Steam NextFest October 2021 – More Please!

Following up from its predecessor last June, Steam has launched another NextFest to celebrate the beginning of this autumn. Running from October 1st through October 7th and featuring hundreds of upcoming indie games, it’s a really impressive undertaking so soon after the last event. I wonder (And honestly, very much hope) if these are meant to happen every season from now on?

Plenty of games to talk about here! While I’m sure there are many titles I haven’t even seen, as follows is a list of some of the games that I’m looking forward to seeing more of.

Who’s Lila? by Garage Heathen

A reverse-adventure game where we control the characters’ actions through the expressions on their faces.

Next Space Rebels by Studio Floris Kaayk – Published by Humble Games

Get into the hobby of building and launching rockets to space and follow this game’s story about the path to greatness through reinvention.

Puppet Play VR by Unechte Sachen

Put on your own puppet show with your own two hands in VR with this toolset.

A Musical Story by Glee-Cheese Studio, published by Digerati

Uncover memories through 70s rock styled music in this rhythm based adventure.

Strange Horticulture by Bad Viking, published by Iceberg Interactive

Find and identify strange plants to uncover a town’s mystery.


The ‘Venice VR Expanded’ Festival is Incredible!

This is my first year delving into the VR scene, and goodness, I am thrilled about all of the cool projects that I’ve been finding. Most notably is the Venice VR Expanded Festival of 2020 as put on the famous La Biennale di Venezia Film Festival. This VR Expanded Festival is huge! It really just inspires me for the future of the virtual reality scene. There are so many well told stories on display with such a wide diversity of flavors and genres and creators.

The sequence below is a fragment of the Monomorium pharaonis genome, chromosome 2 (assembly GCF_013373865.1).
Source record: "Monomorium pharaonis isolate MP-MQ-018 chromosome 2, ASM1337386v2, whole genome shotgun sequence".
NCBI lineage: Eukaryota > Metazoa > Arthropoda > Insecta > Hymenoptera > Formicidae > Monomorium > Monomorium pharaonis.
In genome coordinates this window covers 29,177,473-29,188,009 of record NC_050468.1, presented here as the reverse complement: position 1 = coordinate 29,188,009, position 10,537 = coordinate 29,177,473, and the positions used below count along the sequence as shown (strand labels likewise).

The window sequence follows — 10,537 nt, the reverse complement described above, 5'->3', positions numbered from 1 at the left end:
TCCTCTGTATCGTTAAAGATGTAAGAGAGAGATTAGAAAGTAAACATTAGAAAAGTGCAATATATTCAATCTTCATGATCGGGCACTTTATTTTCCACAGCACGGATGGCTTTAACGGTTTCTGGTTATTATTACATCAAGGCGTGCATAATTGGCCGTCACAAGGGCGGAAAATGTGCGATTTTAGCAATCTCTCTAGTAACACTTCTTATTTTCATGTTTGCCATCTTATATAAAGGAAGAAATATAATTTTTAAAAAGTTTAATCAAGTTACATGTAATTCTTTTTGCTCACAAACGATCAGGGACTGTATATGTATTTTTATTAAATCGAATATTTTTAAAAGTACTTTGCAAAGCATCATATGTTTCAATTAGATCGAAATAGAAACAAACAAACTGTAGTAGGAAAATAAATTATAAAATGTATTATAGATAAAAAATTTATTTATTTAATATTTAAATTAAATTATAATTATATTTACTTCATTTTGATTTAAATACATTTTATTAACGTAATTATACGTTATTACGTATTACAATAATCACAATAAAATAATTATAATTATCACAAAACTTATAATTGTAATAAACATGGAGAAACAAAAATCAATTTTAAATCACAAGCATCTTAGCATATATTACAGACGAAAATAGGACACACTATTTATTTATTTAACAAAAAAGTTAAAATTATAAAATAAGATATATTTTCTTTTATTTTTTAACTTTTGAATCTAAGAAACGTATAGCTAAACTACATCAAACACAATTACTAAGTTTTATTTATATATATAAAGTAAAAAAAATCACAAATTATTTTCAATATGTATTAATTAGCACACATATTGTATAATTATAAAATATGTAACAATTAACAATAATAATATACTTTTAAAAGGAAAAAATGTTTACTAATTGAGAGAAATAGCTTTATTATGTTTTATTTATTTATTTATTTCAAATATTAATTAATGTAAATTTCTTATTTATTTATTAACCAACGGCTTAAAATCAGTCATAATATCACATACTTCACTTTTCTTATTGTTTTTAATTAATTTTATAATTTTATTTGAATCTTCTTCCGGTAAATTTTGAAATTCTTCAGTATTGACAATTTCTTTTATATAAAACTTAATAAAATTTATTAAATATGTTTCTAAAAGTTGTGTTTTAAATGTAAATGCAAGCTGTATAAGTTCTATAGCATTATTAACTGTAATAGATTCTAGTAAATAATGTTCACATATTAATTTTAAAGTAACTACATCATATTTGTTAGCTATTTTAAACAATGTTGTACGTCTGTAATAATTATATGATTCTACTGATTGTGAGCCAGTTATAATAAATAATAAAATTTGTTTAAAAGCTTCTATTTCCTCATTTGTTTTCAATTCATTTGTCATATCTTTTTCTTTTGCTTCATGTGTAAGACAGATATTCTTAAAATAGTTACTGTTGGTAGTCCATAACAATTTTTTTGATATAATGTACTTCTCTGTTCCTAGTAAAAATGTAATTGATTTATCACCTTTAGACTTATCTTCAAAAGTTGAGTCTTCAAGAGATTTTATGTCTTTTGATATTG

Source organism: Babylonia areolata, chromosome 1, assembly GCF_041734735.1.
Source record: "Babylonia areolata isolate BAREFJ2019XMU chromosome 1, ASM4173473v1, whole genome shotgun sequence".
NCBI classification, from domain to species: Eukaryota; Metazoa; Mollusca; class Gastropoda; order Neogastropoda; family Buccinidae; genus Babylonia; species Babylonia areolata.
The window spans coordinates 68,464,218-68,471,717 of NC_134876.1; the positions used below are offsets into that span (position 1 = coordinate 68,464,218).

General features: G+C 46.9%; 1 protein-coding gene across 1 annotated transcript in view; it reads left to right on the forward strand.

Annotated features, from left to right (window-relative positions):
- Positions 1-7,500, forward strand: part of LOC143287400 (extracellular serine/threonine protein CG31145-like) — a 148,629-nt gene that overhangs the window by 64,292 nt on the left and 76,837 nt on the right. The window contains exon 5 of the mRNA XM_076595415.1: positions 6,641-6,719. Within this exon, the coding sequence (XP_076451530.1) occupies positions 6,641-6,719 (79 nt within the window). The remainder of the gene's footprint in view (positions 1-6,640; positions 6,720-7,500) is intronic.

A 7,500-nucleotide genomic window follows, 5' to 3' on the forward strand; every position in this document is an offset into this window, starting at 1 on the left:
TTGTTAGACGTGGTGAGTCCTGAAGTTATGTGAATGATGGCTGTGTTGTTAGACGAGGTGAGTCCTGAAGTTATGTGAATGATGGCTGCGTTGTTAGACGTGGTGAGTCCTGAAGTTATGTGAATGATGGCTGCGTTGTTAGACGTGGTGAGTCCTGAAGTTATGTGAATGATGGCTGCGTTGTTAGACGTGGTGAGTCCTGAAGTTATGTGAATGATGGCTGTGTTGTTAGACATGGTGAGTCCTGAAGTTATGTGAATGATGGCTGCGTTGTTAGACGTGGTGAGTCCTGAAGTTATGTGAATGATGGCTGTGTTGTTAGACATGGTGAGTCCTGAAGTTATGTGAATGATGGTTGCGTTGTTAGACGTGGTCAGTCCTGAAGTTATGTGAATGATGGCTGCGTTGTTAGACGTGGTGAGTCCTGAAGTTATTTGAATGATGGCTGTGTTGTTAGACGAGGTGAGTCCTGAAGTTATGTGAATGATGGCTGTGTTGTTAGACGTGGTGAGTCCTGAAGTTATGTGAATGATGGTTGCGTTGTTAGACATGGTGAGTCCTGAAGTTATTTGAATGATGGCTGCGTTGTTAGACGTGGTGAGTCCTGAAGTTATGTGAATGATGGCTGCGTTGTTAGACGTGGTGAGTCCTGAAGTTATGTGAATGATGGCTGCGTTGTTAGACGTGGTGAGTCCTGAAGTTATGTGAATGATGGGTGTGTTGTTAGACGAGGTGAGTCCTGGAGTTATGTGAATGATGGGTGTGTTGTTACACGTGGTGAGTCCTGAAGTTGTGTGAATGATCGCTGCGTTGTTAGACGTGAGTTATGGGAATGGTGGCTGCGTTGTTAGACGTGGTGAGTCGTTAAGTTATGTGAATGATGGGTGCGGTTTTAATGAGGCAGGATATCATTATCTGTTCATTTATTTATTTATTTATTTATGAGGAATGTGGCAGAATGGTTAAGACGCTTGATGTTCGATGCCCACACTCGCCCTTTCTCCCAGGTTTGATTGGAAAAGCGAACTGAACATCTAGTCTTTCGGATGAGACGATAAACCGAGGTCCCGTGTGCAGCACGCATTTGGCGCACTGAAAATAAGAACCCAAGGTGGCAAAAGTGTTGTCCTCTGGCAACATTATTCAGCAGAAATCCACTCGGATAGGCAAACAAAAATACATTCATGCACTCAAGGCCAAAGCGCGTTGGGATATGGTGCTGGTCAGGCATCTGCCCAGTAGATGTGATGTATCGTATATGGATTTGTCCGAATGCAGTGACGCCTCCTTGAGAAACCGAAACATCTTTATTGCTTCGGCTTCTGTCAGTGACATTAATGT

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What’s the Deal with These Ancient Steam User Reviews?

I’m a big fan of browsing user reviews pretty much anywhere I can find them. I love the idea of finding people with review-brains like mine that just want to critique, ramble, and gossip about every media possible. Steam User Reviews have proven a great source of entertainment for me, bringing me much joy and frustration reading the reviews of both the talented and the first-time writers. But Steam User Reviews work around a lot of algorithms to try and give people the best idea of whether a game is worth buying or not. Or that was the idea anyways. I’ve recently found a great example of how the Steam User Review system is currently broken in the store page for the game Dead Effect 2 VR, and I will explain how I believe Steam can go about solving these issues to make a more efficient store experience. 

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What’s the Deal With: iOS Game Saves?

I’ve loved covering Apple Arcade games since the beginning of 2020 when I first reviewed Lego Builder’s Journey. I’m quite proud of the reviews and editorials I’ve been doing this year, and I’m proud of the work Apple Arcade has been doing with their platform – but I think we both have room for improvement. I’ve already talked about how developers and Apple need to be working together more on hyping up their games to the press and the public, so now I would like to talk specifically about game library functionality.

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‘Why Can’t I Find Anything to Play on Apple Arcade?’ – On iOS Marketing